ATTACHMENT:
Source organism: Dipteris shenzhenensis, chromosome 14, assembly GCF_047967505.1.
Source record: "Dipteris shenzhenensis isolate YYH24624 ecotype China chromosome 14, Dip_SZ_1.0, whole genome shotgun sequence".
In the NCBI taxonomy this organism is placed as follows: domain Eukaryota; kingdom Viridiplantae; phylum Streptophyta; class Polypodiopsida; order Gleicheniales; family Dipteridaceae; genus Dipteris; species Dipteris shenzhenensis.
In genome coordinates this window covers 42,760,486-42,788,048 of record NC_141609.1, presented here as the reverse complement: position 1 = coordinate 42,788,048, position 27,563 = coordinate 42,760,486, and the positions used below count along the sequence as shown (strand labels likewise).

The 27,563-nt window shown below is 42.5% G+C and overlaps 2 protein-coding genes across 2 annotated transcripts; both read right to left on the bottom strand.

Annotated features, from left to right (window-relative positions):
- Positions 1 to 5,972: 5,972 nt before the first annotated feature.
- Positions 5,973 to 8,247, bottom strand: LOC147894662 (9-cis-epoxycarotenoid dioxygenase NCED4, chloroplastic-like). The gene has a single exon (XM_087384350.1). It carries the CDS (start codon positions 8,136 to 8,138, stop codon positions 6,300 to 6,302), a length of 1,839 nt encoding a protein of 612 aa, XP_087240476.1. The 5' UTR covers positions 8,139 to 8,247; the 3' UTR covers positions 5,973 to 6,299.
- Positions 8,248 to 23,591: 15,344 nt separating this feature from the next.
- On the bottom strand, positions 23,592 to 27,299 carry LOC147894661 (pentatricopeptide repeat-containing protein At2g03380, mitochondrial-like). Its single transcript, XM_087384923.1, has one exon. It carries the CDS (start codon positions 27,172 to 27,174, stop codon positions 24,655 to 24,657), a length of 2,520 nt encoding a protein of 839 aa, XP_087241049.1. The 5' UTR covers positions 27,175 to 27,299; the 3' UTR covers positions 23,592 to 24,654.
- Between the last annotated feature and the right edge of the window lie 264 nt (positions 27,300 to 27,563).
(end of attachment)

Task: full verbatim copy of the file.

Source organism: Dipteris shenzhenensis, chromosome 14, assembly GCF_047967505.1.
Source record: "Dipteris shenzhenensis isolate YYH24624 ecotype China chromosome 14, Dip_SZ_1.0, whole genome shotgun sequence".
In the NCBI taxonomy this organism is placed as follows: domain Eukaryota; kingdom Viridiplantae; phylum Streptophyta; class Polypodiopsida; order Gleicheniales; family Dipteridaceae; genus Dipteris; species Dipteris shenzhenensis.
In genome coordinates this window covers 42,760,486-42,788,048 of record NC_141609.1, presented here as the reverse complement: position 1 = coordinate 42,788,048, position 27,563 = coordinate 42,760,486, and the positions used below count along the sequence as shown (strand labels likewise).

The 27,563-nt window shown below is 42.5% G+C and overlaps 2 protein-coding genes across 2 annotated transcripts; both read right to left on the bottom strand.

Annotated features, from left to right (window-relative positions):
- Positions 1 to 5,972: 5,972 nt before the first annotated feature.
- Positions 5,973 to 8,247, bottom strand: LOC147894662 (9-cis-epoxycarotenoid dioxygenase NCED4, chloroplastic-like). The gene has a single exon (XM_087384350.1). It carries the CDS (start codon positions 8,136 to 8,138, stop codon positions 6,300 to 6,302), a length of 1,839 nt encoding a protein of 612 aa, XP_087240476.1. The 5' UTR covers positions 8,139 to 8,247; the 3' UTR covers positions 5,973 to 6,299.
- Positions 8,248 to 23,591: 15,344 nt separating this feature from the next.
- On the bottom strand, positions 23,592 to 27,299 carry LOC147894661 (pentatricopeptide repeat-containing protein At2g03380, mitochondrial-like). Its single transcript, XM_087384923.1, has one exon. It carries the CDS (start codon positions 27,172 to 27,174, stop codon positions 24,655 to 24,657), a length of 2,520 nt encoding a protein of 839 aa, XP_087241049.1. The 5' UTR covers positions 27,175 to 27,299; the 3' UTR covers positions 23,592 to 24,654.
- Between the last annotated feature and the right edge of the window lie 264 nt (positions 27,300 to 27,563).